Now for the first dozen or so Choose Your Own Adventure books – I have pretty solid memories of when I first encountered them at my grade school. Besides Who Killed Harlowe Thrombey? I can’t say I have a more memorable experience burned into my brain than with Space and Beyond. In the past articles I’ve pointed out that after The Cave of Time the popularity of the books forced the librarians to put the series on the DO NOT LEND list – because the kids were reporting them as lost. So you could read Space and Beyond to you hearts content but only within the library – which I did frequently. However with this particular Choose Your Own Adventure book something happened… something bad – I found myself being accused of stealing the book.

As a kid besides having to go the Doctor can you think of anything more terrifying than the intercom crackling with a request you go immediately to the Principal’s office? When I walked in I was escorted to Mr. Hannah and even more surprising was the fact the head librarian was there too. I’ll try to make a long story short – the head librarian saw me reading Space and Beyond that morning before classes started – after placing the book on the return cart and leaving for class the book went missing. After searching my backpack and swearing my innocence – I was still given a note by Mr. Hannah to give to my Father – one that basically said that not only did my Father have to pay for the book but I had to write a formal apology. However, it turns out that the assistant librarian saw something that the head librarian had not – after I left another student had come in – and was gone almost as quickly. It was this student who had obviously taken the book and quite frankly after the head librarian was told – this young girl was sent to the Principal’s office too and broke down and admitted she stole the book. So not only did Mr. Hannah come to my classroom and tell me all this in person out in the hallway – he apologized – as did the head librarian the next morning… and better yet she made me a caramel apple, which I got to eat in the library for breakfast.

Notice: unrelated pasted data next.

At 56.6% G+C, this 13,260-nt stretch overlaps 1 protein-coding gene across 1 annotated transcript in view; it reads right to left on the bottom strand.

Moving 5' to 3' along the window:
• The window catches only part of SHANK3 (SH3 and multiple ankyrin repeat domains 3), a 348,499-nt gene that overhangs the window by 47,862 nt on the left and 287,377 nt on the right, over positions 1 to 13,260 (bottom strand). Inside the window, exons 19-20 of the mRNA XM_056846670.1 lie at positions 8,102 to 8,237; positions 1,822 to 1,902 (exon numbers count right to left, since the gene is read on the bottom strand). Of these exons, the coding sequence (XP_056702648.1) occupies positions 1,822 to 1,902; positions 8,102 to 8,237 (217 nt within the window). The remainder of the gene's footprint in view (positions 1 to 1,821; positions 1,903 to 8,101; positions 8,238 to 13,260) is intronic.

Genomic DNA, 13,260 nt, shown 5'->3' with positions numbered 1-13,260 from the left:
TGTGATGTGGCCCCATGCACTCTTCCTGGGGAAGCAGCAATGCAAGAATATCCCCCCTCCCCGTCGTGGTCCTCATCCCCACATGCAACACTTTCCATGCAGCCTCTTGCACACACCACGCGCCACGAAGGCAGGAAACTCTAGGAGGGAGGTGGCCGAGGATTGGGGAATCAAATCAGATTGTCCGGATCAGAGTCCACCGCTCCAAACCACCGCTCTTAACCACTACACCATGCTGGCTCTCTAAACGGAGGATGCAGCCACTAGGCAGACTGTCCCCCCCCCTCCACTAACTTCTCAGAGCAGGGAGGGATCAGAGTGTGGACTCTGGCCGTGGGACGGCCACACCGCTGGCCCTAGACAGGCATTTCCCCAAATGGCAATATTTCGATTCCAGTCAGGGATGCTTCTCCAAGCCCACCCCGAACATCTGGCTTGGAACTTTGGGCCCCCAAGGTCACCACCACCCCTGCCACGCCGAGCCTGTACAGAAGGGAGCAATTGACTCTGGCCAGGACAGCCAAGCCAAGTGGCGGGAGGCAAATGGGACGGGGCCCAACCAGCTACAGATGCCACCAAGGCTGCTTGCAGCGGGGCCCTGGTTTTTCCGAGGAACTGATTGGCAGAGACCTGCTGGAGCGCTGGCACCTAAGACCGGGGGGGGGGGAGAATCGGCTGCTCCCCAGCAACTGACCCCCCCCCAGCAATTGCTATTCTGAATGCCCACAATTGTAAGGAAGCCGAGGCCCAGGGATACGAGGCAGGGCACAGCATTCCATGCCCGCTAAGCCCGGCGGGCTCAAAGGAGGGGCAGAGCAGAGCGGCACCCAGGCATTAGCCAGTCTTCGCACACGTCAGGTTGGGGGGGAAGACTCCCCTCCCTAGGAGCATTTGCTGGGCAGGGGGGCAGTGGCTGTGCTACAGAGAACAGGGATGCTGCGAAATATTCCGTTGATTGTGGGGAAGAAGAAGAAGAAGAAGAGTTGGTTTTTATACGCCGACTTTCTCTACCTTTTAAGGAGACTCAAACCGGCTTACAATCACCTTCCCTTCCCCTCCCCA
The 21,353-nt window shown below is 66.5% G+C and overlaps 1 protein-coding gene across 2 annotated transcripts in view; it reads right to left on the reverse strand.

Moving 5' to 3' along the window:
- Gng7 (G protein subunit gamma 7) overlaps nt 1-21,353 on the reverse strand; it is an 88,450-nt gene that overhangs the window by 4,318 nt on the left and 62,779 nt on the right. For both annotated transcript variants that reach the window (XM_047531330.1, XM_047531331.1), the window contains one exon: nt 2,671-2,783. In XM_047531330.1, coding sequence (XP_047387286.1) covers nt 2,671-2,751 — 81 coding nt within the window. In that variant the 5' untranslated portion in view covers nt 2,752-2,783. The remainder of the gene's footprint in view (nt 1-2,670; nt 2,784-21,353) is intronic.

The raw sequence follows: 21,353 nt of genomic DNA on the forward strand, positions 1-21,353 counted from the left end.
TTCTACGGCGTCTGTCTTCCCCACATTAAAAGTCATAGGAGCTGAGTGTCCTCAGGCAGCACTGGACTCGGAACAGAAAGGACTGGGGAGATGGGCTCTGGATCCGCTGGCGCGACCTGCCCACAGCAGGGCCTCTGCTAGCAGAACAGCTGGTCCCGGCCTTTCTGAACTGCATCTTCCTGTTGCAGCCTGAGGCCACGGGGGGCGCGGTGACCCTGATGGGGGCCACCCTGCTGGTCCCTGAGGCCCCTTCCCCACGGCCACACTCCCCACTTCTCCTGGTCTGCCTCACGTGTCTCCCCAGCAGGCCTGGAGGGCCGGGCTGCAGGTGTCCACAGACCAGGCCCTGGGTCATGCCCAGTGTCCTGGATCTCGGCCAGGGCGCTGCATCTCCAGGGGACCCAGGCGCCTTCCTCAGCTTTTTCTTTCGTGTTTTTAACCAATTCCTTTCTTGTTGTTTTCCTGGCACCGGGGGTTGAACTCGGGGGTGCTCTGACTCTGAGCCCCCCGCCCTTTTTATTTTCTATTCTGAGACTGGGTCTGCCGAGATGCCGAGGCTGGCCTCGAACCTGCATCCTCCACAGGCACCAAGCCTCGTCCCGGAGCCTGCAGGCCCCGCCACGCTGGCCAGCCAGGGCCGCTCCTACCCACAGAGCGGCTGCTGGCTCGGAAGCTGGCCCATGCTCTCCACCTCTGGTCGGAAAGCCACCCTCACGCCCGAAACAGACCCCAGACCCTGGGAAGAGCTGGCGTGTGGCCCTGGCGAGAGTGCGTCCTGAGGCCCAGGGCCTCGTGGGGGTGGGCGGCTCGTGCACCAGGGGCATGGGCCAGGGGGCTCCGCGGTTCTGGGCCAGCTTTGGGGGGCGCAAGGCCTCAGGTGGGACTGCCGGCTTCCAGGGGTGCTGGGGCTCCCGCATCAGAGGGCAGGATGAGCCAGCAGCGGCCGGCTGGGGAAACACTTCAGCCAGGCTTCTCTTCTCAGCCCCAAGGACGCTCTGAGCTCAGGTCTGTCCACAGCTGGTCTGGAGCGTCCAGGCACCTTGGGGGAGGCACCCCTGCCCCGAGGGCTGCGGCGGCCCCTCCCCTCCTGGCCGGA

As always I look forward to reading about your own memories with the Choose Your Own Adventure series of books – leave them in the comment section!


Searching through the alleys for useful knowledge in the city of Nostalgia. Huge cinema fanatic and sometimes carrier of the flame for the weirding ways of 80s gaming, toys, and television. When his wife lets him he is quite happy sitting in the corner eating buckets of beef jerky.

This Post Has 7 Comments

  1. I’m loving these pieces. This is one book I have. I’ll see if I have the same experience as you did with it and let you know.

  2. Jeremiah, very much look forward to talking with you about, my friend!

  3. Vic – great overview of the book. Even better was the story of your library encounter. I’m glad it had a happy ending, but it reminded me of the frequent unfairness one encountered as a kid.

  4. I’ve done eight or nine read throughs now and I have to agree it was not the best adventure. More often than not I came to a rather quick ending. Once or twice I got pretty deep into the story. The art and premise of the story were both very enjoyable. And I did think the dinosaur demise was pretty funny.

    Some of the other ones that I have read recently, like Journey Under the Sea, were much more satisfying.

  5. As a side note I also have the 2006 edition with different art and some changes to the text, like the names of the planets. I crashed and burned pretty much right in this copy too. The art is good, but but not fun as Paul Granger’s original work.

  6. Thank you, Vinvectrex – it was kind of a hairy afternoon until the true culprit admitted her theft!

  7. Jeremiah, thank you for checking it out, my friend. That’s rather odd they would change some of the names of the Planets? I wonder what is up with that?